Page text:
Peugeot 406 Engine

Published by Carl Wilson on

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The Peugeot 406 engine

The diesel versions were all the rage, and the 406 became one of Europe’s best-selling diesel powered cars. Initially, the car was available with 1.8 L and 2.0 L petrol and 1.9 L turbo diesel engines, followed by a 110 bhp 2.1 L turbo diesel, turbocharged 2.0 L and 3.0 L petrol V6 engines. The 2-door coupé was both designed and built by Italian designer Pininfarina, with choices of a 2.0 L 4-cylinder engine or a 3.0 L V6, and from 2001, a 2.2 L HDi diesel engine.

The Face lifted sedan was introduced in 1999 and it has changed in many aspects to make it safer, stronger and faster. The changes included a new and improved EW/DW Engine Family which produced more power and better fuel economy.

The level of build quality on the Peugeot 406 is excellent but there have been some stories of problems with the four-cylinder petrol engines. Stalling, especially in the 2.0-litre versions, is by no means exceptional, so try to ensure you start your engine from cold on your test drive.

There’s also the known weakness of this engine family of engines with the timing belt. Make sure it’s been changed every 30,000 miles or it may snap without warning and stop the engine. It costs about £100 to replace, much cheaper than a new engine. What this engine does offer is the sort of handling that Peugeot are renowned for, a type that’s stood the test of time extremely well and a reputation for superiority engines.

The old models benign face gave way to more hostile frontal aspects when the face lifted car was launched in 1999. In the case of the 2.0-litre petrol versions, that hostility comes courtesy of the 16-valve 137bhp power plant borrowed from the potent 206 GTi shopping rocket.

If that’s not enough, you might want to try the 160bhp 2.2-litre petrol unit fitted to the sporting SRi model. However, unless you really do rate your progress against the stop watch, you’ll probably be just as happy at the wheel of the 110bhp 2.0-litre turbo diesel. This hi-tech common rail HDi engine is little more than a second slower to sixty on the way to 119mph, yet is capable of recording consumption figures of over 50mpg during effortless long distance cruising. The second generation range also offers a 90bhp version of this excellent type.

With a diesel engine, don’t expect it to be any ball of fire (sixty takes a leisurely 14 seconds on the way to 112mph) but for family buyers, it will probably be just right. There’s also a powerful 136bhp 2.2-litre HDi engine which uses much of the new technology pioneered in the 607. Able to sprint to 60mph in just 10 seconds yet still able to return 58mpg, it’s an impressive installation.

For petrol, there’s an interesting 2.0-litre HPi engine that utilizes high-pressure direct injection technology to spring benefits in terms of performance, economy and emissions. The figures would certainly seem to back up Peugeots claims. The peak power output of 143bhp is up 6bhp on Peugeots standard 2.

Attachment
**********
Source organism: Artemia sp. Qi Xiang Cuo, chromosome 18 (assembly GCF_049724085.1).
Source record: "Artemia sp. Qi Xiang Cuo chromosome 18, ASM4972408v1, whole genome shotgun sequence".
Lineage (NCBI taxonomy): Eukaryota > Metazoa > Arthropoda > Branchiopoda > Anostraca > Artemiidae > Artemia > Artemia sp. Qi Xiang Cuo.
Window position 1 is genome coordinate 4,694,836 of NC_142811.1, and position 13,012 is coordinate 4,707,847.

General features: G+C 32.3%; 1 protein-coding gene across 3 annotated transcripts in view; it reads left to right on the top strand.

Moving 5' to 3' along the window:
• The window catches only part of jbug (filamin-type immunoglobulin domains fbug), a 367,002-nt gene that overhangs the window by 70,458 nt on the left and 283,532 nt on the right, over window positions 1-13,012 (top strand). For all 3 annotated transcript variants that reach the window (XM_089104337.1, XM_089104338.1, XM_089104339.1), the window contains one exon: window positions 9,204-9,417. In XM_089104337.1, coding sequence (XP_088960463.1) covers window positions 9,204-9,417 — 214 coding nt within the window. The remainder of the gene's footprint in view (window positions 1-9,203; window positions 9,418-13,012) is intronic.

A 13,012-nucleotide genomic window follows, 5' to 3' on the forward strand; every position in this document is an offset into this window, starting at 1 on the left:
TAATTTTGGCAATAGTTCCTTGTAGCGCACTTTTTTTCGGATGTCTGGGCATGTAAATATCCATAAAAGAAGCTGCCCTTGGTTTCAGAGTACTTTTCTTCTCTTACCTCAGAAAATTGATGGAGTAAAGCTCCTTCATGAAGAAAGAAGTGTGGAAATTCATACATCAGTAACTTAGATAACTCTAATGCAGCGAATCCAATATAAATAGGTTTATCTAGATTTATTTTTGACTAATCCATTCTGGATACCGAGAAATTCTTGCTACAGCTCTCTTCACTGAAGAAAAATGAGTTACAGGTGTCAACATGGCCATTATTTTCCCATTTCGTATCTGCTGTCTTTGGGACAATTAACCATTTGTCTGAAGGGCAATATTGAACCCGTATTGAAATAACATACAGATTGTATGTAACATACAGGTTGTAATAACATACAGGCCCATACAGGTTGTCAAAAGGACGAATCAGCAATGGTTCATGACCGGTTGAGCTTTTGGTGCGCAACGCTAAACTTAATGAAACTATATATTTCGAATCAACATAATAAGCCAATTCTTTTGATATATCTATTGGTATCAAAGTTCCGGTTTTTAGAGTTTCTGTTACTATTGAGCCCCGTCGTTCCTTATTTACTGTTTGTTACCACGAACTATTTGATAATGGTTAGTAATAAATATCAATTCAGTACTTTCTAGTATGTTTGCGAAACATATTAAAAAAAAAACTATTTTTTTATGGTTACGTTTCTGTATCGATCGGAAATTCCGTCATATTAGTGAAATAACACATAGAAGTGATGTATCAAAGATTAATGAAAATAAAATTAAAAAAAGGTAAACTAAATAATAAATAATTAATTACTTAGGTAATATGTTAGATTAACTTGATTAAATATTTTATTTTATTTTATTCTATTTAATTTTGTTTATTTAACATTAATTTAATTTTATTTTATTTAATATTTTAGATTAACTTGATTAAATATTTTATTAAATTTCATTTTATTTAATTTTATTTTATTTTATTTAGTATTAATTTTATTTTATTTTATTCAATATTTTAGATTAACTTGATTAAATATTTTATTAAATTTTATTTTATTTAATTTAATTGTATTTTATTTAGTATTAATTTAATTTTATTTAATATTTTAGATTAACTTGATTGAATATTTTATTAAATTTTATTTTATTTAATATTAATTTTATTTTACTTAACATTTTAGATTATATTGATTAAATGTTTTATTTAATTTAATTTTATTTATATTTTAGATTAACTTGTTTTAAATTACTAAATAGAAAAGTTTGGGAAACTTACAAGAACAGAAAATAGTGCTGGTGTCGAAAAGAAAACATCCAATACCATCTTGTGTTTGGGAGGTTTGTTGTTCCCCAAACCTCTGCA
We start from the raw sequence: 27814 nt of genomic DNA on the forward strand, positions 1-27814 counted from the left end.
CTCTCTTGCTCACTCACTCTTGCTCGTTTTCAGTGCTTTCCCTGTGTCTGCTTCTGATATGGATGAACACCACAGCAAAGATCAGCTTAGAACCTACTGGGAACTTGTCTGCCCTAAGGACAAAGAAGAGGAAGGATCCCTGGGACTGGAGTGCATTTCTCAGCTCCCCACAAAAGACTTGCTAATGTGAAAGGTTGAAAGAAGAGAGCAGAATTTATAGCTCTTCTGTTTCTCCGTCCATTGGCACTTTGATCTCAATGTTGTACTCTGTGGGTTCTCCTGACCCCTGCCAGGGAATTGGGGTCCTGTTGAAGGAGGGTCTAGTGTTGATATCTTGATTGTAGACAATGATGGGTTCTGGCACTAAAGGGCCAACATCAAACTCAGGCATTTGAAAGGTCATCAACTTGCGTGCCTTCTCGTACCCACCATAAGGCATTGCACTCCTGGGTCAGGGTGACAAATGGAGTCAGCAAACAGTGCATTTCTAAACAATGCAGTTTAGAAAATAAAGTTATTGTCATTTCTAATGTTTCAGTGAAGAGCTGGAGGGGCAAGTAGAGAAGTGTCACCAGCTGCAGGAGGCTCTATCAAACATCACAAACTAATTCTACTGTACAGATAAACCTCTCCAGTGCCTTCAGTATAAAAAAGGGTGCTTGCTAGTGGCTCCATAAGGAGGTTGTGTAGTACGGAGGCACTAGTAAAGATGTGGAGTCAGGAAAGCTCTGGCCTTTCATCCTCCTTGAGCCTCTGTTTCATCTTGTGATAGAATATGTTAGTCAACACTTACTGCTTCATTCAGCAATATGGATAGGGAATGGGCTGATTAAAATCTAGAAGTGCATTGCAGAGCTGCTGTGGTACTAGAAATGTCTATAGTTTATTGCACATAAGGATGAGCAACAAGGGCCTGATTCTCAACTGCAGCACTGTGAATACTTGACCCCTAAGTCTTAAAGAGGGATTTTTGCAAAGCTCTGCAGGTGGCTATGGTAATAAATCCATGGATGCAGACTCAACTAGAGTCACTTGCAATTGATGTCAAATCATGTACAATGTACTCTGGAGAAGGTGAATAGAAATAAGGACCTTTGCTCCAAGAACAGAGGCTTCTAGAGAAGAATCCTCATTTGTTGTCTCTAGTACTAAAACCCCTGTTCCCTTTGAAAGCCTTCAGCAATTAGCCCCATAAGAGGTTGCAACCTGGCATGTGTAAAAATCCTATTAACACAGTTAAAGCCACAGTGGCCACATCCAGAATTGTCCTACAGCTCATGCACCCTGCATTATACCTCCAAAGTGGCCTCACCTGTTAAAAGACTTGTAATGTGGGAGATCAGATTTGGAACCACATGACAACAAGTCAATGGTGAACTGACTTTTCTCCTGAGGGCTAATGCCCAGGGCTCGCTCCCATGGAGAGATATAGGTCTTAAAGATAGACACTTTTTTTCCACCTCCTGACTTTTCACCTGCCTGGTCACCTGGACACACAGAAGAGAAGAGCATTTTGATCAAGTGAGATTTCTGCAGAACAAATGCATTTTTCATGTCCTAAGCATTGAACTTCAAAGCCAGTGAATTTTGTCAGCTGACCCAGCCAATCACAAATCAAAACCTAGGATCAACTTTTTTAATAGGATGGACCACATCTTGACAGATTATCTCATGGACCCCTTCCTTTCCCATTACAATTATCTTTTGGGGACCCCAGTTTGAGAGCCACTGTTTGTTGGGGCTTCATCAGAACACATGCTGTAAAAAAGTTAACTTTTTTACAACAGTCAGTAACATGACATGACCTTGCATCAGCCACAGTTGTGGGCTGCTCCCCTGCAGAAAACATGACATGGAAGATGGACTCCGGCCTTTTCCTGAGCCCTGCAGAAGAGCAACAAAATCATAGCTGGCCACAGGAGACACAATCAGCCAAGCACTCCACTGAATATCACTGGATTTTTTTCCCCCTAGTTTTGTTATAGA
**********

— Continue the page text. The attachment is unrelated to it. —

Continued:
With a petrol unit, similarly the sprint to 60mph is dispatched in 10.3 seconds, a clear half-second quicker and the top speed increases by a reasonably academic 1mph to 130mph. Otherwise, the engine line-up hasn’t changed very much, with an entry-level 1.

With an 8-litre petrol unit at one end of the range and a 210bhp 3.0-litre V6 at the other, the estate model is – at over 4.7 metres long – one of the longest cars in its class.

The New Peugeot 406 HDi

It makes Peugeot one of the world’s first volume car manufacturers to offer common rail engines as part of its range and demonstrates the company’s commitment to maintain its lead in diesel technology.

Saloon and estate versions of the executive car range will be equipped with the common rail system via a new engine – the DW 10 ATED. This is a 1997cc engine which is capable of producing 110 bhp.

The most immediate and obvious advantage is a much smoother drive.

This is the result of lower acoustic and vibration levels, as well as producing up to 50% more low speed torque than the 2.1 litre turbo diesel (XUD 11 BTE) it replaces. Even at 1500 rpm the new engine yields 230 Nm.

Furthermore, by its very design the HDi engine has the best thermodynamic efficiency. This also contributes to lower fuel consumption and a significant reduction in emissions.

This dramatic reduction of engine emissions is part of Peugeot’s broader environmental policy which includes initiatives such as the 65 million francs investment in setting up the world’s first carbon sink – a 10,000,000 tree plantation in Brazil’s Matto Grosso province, capable of absorbing 50,000 metric tons of carbon annually.

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Carl Wilson

You won't believe it, I'm native Scotsman. Enthusiast. Car lovers. Almost finished rebuilding my Reliant Saber 🔥


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